A friend reminded me the other day that it was the season of Easter, and by Gumby, I better write something about it here at The Other Jesus. And she was right, as she often is, and now that my Baylor grades are finished and submitted-which feels a bit like resurrection in itself-I've got a moment to sit and collect my thoughts and ask how we see the world through resurrection eyes.
It's a question that matters, because although we celebrate Easter Sunday in all sorts of Christian traditions, I fear we don't always really celebrate-or believe in-Resurrection.
Something that mattered to me died last year. I had built a large part of my life around it, and it didn't last, and in the aftermath, I felt grief and loss and anger and all the things we are told we experience when it is the end of something, whether that something is a person, place or thing.
Our lives are a constant succession of Good Fridays, and whether we acknowledge it or not, what we hope and pray for is for Resurrection, when what was lost may be found-or when something even more beautiful arises. I have lived a life with my share of loss and sorrow, I have lost at least my share of things and people I cared about, and I know the depth of feeling that in Holy Week we ascribe to Friday and Saturday, when Jesus is killed, and when he lies dead and mourned in a borrowed tomb.
It feels like the end. Darkness. Oblivion.
Most of my life I have been reacting to my religious family of origin, where the supernatural aspects of Christianity were front and center. There was a flood. Adam bit into an apple. Jesus raised Lazarus-and was himself bodily, actually, raised on the third day. As many readers know, I wandered away from this faith into a desert of disbelief and rationality, where the Jesus Seminar and its voting on which parts of the Bible were literally true represented a cooling antidote. I found my way at last, by way of story, to a faith in the Jesus of the Bible and in the Jesus who walks alongside me every day.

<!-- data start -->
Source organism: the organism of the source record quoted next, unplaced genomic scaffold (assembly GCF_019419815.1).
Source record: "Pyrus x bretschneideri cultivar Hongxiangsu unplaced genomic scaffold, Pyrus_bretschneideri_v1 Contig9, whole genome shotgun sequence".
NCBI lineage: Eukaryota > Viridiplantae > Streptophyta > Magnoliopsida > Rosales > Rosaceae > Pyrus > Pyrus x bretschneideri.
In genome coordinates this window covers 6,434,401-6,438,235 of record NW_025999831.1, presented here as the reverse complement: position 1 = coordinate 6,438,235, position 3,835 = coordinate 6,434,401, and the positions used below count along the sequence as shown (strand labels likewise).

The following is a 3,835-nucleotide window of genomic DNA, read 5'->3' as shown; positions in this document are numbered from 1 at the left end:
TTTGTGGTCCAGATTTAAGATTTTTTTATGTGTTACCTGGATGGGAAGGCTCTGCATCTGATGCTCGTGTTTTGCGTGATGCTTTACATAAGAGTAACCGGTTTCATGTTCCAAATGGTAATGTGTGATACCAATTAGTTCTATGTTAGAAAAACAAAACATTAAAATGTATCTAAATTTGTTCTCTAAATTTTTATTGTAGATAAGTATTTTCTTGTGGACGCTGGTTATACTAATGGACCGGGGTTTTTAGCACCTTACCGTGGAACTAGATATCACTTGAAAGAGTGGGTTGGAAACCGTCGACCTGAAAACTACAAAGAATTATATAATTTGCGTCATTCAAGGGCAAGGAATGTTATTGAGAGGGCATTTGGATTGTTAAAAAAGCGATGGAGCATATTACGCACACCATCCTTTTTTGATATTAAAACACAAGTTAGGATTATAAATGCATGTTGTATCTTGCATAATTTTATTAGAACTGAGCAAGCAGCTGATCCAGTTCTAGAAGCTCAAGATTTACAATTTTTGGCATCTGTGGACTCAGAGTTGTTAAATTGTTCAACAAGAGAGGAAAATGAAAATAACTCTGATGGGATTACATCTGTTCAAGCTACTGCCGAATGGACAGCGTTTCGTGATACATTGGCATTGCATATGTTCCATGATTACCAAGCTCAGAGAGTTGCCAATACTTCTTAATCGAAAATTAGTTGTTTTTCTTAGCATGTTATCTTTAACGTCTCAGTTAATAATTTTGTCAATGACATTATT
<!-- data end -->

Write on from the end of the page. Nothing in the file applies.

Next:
And I got there because of Resurrection.
In the darkest hours of my life, when everything seemed to be dead or dying, including me, God showed up and showed me that this death was not the end of things, but only the beginning.
God showed me there was a plan for me which did not end where I thought it did, where the world said it would.
God showed me there was new life where I saw only darkness and decay.
And the story of Jesus's death and resurrection was a vital part of my leaning with confidence into God's plan.
Paul tells us that what God did for Jesus, he will do for all of us. Jesus is the first-born of the new creation, where death and pain and sin no longer hold sway over the earth. And this story is spiritually true: God is in the business of new life, of hope, of love, and Resurrection proves it beyond a shadow of a doubt.
I don't know how you approach the story of Easter, whether it's a fairy tale or a happening tale.
But I want to encourage you to lean into it, to trust it, to believe that Good Fridays do not get the last word.
Last year something I cared for died.
This Easter, something new came to life in my life, something beautiful and strong, something that clearly is a gift from God.
I believe in Resurrection. I have experienced it.
I am experiencing it now.
And I want to testify: Easter is real, hope is real, love is real, and God is real.
My Easter prayer for all of us this year is that we learn to lean into Easter, to trust it, to believe that God is moving here and now in all of our lives.
Because Good Friday at last makes way for Easter, may the Lord be praised.
[Taken with permission fromTheOtherJesus.com, originally posted 5/10/11.]